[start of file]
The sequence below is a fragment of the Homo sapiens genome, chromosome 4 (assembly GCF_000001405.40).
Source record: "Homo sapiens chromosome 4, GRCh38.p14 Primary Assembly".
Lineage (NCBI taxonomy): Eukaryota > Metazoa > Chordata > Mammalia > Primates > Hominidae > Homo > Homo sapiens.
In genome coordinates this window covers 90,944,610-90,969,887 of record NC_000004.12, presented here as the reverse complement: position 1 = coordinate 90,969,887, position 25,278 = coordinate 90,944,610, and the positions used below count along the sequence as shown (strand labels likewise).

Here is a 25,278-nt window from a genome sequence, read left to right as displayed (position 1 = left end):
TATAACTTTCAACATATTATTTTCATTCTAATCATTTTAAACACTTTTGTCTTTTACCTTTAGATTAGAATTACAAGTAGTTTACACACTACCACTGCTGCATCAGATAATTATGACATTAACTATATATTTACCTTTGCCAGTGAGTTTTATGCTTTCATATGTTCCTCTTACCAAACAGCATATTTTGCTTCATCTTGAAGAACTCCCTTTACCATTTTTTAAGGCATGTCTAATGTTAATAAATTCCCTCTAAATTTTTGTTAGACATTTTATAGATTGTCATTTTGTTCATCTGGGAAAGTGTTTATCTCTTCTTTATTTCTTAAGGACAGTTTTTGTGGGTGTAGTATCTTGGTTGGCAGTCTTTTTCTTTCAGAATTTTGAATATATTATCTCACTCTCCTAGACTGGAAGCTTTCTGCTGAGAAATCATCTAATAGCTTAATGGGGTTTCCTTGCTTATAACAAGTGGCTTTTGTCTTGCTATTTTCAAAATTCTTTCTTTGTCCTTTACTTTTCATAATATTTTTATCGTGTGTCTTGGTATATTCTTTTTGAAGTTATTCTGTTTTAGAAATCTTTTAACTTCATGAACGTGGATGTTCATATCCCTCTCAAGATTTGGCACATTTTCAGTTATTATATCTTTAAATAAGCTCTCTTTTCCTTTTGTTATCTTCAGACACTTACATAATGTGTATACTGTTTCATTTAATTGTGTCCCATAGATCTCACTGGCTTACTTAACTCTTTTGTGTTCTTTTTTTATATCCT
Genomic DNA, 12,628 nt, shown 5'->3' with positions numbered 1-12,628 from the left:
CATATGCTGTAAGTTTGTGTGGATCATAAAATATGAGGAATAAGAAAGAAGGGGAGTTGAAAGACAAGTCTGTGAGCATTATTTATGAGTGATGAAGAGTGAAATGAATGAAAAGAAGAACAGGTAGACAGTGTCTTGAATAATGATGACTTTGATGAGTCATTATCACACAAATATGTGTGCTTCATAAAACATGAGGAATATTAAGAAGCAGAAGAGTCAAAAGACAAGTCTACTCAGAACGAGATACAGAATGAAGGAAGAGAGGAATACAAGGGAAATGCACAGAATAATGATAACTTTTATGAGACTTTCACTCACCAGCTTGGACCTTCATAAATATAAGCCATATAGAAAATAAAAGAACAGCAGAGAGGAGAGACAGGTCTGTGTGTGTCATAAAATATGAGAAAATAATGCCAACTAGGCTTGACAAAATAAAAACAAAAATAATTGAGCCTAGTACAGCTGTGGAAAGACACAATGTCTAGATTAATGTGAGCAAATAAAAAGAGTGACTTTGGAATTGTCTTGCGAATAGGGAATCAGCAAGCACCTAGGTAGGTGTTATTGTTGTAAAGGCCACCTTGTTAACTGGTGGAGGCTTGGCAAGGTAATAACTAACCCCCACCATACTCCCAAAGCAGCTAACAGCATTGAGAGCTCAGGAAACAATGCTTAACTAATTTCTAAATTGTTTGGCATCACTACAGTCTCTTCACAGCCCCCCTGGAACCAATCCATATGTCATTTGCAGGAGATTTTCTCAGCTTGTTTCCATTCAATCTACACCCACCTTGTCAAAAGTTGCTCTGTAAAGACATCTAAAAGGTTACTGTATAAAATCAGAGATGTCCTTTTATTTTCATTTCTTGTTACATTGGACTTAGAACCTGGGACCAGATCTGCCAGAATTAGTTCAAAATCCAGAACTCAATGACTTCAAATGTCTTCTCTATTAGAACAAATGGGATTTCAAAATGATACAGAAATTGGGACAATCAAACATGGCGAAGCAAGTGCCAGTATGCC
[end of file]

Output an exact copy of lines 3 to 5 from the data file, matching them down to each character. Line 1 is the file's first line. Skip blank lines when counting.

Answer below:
Lineage (NCBI taxonomy): Eukaryota > Metazoa > Chordata > Mammalia > Primates > Hominidae > Homo > Homo sapiens.
In genome coordinates this window covers 90,944,610-90,969,887 of record NC_000004.12, presented here as the reverse complement: position 1 = coordinate 90,969,887, position 25,278 = coordinate 90,944,610, and the positions used below count along the sequence as shown (strand labels likewise).

Here is a 25,278-nt window from a genome sequence, read left to right as displayed (position 1 = left end):